> advancing upon him with twenty thousand troops?

> But if not, while he is still far away, he will send a
> delegation to ask for peace terms.

> In the same way, anyone of you who does not renounce all his
> possessions

> cannot be my disciple.”



> Homily



> The last few weeks Jesus just keeps
> looking into our eyes and hearts and is trying to find out
> if we are sincere, or are we faking our journey of life.

> Do we just say nice things about God, or are we willing to
> walk in those footprints?   Jesus tells us, “Put
> aside everything because I've already planned to take
> care of you.   But I am asking that while you are on
> earth that you focus on each other, and that you take time
> to look within yourself.”



> Briella is asking Mom and Dad, “Remember now that
> you've got me, that I am going to interrupt your
> life.   I want you to pay attention to me, and only
> me.   I am the only one.”



> So we learn that if we are going to have that bond between a
> child and parent - we do need to know the heart, and we need
> to know the feelings that make that happen. 



> The second reading is a very powerful reading for us
> today.   St. Paul is writing to his disciple Philemon,
> and Philemon was following Paul and Jesus.   Now at
> this time in history, the culture was that slavery was a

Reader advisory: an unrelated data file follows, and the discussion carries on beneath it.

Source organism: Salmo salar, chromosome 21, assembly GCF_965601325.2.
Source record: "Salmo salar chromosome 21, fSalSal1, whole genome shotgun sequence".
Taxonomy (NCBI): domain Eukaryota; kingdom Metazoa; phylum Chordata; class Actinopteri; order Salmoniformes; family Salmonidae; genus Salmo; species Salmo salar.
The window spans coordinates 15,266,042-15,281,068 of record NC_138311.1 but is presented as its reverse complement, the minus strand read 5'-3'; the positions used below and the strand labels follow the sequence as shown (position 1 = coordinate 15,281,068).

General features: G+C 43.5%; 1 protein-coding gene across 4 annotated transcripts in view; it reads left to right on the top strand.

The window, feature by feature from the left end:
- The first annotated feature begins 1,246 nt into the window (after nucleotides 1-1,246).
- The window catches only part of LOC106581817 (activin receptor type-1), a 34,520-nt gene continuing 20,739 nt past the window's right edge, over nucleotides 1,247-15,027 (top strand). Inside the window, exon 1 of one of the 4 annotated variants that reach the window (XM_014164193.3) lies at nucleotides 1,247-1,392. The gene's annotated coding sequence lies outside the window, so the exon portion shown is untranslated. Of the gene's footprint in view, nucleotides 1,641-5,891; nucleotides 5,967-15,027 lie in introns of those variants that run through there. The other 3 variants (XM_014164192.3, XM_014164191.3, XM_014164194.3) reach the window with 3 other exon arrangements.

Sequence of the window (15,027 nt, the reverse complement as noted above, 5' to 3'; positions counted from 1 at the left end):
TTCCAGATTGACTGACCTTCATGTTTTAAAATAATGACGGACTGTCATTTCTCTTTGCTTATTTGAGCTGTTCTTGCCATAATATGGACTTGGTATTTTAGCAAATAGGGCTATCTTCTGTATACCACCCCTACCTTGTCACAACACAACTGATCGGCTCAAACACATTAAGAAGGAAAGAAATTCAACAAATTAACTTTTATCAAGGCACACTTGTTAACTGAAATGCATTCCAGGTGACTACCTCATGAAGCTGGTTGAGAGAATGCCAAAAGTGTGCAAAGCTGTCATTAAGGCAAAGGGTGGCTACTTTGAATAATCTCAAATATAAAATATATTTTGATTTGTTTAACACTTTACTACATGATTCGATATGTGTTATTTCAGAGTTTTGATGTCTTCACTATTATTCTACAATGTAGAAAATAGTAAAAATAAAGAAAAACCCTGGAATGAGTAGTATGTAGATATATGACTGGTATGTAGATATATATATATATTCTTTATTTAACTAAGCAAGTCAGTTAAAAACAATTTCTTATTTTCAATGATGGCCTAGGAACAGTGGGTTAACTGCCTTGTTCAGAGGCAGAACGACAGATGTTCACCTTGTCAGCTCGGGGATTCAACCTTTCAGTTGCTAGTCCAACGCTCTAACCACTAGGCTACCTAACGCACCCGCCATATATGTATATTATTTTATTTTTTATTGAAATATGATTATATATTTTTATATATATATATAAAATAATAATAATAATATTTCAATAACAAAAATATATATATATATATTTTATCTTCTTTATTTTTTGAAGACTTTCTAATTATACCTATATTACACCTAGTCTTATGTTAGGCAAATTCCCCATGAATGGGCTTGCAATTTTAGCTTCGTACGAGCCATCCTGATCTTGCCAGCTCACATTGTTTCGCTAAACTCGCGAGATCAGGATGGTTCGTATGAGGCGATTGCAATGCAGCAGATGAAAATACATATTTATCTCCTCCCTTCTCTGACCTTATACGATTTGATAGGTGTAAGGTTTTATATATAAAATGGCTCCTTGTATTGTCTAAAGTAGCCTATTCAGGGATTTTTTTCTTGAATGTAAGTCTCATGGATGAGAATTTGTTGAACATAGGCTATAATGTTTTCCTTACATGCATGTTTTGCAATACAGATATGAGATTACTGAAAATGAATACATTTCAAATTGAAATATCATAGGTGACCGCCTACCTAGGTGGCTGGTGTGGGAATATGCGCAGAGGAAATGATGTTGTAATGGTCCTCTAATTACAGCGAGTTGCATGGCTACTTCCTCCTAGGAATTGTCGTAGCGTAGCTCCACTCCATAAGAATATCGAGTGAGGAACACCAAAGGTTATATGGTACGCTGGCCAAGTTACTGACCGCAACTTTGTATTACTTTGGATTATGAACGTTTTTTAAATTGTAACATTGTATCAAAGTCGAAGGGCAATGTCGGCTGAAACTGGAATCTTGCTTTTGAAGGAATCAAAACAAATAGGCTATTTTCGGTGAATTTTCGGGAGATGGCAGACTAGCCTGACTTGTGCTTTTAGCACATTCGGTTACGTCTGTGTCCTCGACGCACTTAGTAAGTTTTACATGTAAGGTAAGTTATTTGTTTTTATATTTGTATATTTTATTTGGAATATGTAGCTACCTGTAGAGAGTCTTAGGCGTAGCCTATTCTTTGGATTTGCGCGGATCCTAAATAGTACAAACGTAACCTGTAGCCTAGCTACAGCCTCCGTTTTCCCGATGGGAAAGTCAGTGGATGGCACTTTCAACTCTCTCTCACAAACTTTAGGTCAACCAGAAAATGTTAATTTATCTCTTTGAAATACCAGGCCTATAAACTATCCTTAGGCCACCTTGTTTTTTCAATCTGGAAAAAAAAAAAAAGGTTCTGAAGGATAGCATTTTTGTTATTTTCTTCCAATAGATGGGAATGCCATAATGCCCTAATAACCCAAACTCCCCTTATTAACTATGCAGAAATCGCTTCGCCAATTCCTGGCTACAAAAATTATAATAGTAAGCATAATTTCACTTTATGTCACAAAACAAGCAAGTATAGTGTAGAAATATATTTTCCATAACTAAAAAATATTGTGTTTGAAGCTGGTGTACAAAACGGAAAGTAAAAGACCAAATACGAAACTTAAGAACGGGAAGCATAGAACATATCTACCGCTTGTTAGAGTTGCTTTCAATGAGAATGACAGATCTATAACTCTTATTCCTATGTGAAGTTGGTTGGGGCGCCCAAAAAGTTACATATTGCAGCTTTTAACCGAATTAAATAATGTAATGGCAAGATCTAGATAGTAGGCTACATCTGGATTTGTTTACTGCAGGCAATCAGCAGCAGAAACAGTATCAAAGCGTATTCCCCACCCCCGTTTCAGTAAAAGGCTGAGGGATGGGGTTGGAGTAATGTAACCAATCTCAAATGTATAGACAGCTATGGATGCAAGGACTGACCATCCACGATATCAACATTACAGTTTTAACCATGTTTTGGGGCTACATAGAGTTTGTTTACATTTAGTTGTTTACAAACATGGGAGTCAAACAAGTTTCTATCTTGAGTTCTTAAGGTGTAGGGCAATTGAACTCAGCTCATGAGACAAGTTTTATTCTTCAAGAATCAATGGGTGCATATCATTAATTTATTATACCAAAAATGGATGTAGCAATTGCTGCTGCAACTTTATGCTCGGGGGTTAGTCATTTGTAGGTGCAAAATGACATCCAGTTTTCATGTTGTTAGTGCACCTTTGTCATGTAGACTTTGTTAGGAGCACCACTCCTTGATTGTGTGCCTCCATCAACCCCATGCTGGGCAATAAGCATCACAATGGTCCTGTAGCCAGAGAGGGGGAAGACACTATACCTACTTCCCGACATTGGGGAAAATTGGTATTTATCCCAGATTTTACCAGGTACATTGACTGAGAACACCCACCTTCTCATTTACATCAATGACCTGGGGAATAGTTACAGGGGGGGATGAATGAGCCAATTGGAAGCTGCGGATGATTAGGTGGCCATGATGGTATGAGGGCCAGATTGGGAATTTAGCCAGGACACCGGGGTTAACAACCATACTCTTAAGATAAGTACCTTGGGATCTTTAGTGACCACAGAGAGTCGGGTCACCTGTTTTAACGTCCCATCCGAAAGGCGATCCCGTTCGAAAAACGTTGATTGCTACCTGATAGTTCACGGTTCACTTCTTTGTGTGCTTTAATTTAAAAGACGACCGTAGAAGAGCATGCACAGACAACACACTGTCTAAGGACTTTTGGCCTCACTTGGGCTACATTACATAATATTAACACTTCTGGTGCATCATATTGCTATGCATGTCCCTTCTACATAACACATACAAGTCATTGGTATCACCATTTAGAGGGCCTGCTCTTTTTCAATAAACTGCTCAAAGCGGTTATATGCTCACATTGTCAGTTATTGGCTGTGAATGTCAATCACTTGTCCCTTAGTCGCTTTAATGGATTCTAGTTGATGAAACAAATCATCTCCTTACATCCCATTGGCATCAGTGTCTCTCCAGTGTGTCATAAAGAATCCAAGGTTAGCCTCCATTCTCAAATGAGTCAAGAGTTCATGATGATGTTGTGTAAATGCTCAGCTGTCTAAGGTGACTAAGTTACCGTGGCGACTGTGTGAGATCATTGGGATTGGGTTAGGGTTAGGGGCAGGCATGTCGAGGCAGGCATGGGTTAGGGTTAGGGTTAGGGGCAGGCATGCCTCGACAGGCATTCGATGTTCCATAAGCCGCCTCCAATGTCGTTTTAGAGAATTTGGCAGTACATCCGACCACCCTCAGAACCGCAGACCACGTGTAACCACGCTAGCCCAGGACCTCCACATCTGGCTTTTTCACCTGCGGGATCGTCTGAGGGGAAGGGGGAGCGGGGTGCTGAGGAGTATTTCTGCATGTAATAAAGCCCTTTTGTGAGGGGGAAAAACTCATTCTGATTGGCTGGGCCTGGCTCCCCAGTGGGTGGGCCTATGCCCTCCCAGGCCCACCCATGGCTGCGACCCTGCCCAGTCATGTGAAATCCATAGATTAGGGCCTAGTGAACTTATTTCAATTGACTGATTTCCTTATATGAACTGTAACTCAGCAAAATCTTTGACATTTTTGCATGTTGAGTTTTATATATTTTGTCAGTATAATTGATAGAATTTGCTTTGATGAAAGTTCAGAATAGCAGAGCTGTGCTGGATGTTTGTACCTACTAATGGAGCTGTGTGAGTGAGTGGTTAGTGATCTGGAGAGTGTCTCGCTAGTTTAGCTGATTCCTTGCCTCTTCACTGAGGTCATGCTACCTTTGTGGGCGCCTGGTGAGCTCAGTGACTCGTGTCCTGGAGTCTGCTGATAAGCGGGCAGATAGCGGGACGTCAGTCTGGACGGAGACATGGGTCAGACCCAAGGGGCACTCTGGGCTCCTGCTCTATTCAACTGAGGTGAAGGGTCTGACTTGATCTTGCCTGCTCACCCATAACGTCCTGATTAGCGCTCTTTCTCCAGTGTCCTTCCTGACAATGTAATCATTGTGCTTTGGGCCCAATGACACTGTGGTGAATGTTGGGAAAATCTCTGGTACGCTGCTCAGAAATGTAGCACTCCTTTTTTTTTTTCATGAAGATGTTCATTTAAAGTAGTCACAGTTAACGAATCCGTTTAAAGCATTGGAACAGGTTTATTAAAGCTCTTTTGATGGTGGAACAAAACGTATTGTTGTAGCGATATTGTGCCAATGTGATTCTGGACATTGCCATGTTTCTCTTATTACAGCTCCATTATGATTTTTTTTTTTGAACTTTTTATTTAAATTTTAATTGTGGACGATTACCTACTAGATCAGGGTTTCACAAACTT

> part of life.   I don't know how many of you have
> seen the movie,   “The Butler,”   but it shows
> the whole experience of slavery as it was fifty, sixty,
> seventy years ago and takes it up to where we are
> today.   A lot of things happened. But let me tell you,
> we still have a long way to go.   It's just that
> today, slavery takes on new meanings.



> Paul asks Philemon to send someone to be with him.  
> And Philemon sent one of his slaves, Onesimus. So far,
> I've never baptized anyone with the name Onesimus.
> I'm still waiting for that to pop up.   



> So, Philemon sent Onesimus to Paul while Paul was in
> prison.   Paul said to Philemon, “I am an old
> man.”   Now Paul was about 55 years old.   But
> remember, that was like being 110 years old today.  
> “I'm getting old,”   Paul said.  
> “I've preached the word, and God is going to take me
> home.”



> While Paul had Onesimus with him, instead of saying “Do
> this, do that …”   and treating him like a
> slave,   Paul sat down with Onesimus and shared the
> faith.   In the process of sharing the faith,  
> Onesimus became a friend and a brother to Paul. 



> And so comes the letter to us.   Paul wrote back to
> Philemon and said,   “I've enjoyed Onesimus very
> much. It's time for me to send him back to you.  
> But I'm asking one thing, that you not welcome him as a
> slave, but that you welcome him as you brother, your equal,
> your family.”



> That was a powerful request.



> The neat thing about Scripture is that so often Jesus sets
> us all up, as well as he sets up the scholars. We don't
> know when Onesimus went back, or if Philemon accepted him as
> a brother.   We realize that is not the important thing
> about the story.   The important thing is that Jesus
> says, “Unless you have a change of heart nothing is going
> to happen.”



> But more than likely Philemon did accept Onesimus because
> Philemon was like a brother to Paul. And if Paul and
> Philemon could be brothers, and Paul said, “Onesimus is
> our brother” - then I'm sure Onesimus went back and